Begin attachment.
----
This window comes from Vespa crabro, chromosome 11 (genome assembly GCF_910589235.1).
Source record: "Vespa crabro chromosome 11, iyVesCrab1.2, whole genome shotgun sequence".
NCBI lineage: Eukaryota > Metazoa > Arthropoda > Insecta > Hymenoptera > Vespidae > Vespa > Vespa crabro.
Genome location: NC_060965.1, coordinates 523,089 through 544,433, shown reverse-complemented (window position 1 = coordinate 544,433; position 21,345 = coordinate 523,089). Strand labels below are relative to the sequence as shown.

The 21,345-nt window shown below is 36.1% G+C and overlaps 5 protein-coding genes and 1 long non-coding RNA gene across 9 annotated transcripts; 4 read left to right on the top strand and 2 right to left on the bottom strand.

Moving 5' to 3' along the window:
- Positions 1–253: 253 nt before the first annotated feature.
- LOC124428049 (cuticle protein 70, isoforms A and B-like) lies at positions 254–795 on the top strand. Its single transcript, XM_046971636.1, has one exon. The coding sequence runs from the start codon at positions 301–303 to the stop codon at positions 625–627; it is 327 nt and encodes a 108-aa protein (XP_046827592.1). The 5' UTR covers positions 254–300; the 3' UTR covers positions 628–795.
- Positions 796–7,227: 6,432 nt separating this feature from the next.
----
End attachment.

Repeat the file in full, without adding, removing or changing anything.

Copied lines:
This window comes from Vespa crabro, chromosome 11 (genome assembly GCF_910589235.1).
Source record: "Vespa crabro chromosome 11, iyVesCrab1.2, whole genome shotgun sequence".
NCBI lineage: Eukaryota > Metazoa > Arthropoda > Insecta > Hymenoptera > Vespidae > Vespa > Vespa crabro.
Genome location: NC_060965.1, coordinates 523,089 through 544,433, shown reverse-complemented (window position 1 = coordinate 544,433; position 21,345 = coordinate 523,089). Strand labels below are relative to the sequence as shown.

The 21,345-nt window shown below is 36.1% G+C and overlaps 5 protein-coding genes and 1 long non-coding RNA gene across 9 annotated transcripts; 4 read left to right on the top strand and 2 right to left on the bottom strand.

Moving 5' to 3' along the window:
- Positions 1–253: 253 nt before the first annotated feature.
- LOC124428049 (cuticle protein 70, isoforms A and B-like) lies at positions 254–795 on the top strand. Its single transcript, XM_046971636.1, has one exon. The coding sequence runs from the start codon at positions 301–303 to the stop codon at positions 625–627; it is 327 nt and encodes a 108-aa protein (XP_046827592.1). The 5' UTR covers positions 254–300; the 3' UTR covers positions 628–795.
- Positions 796–7,227: 6,432 nt separating this feature from the next.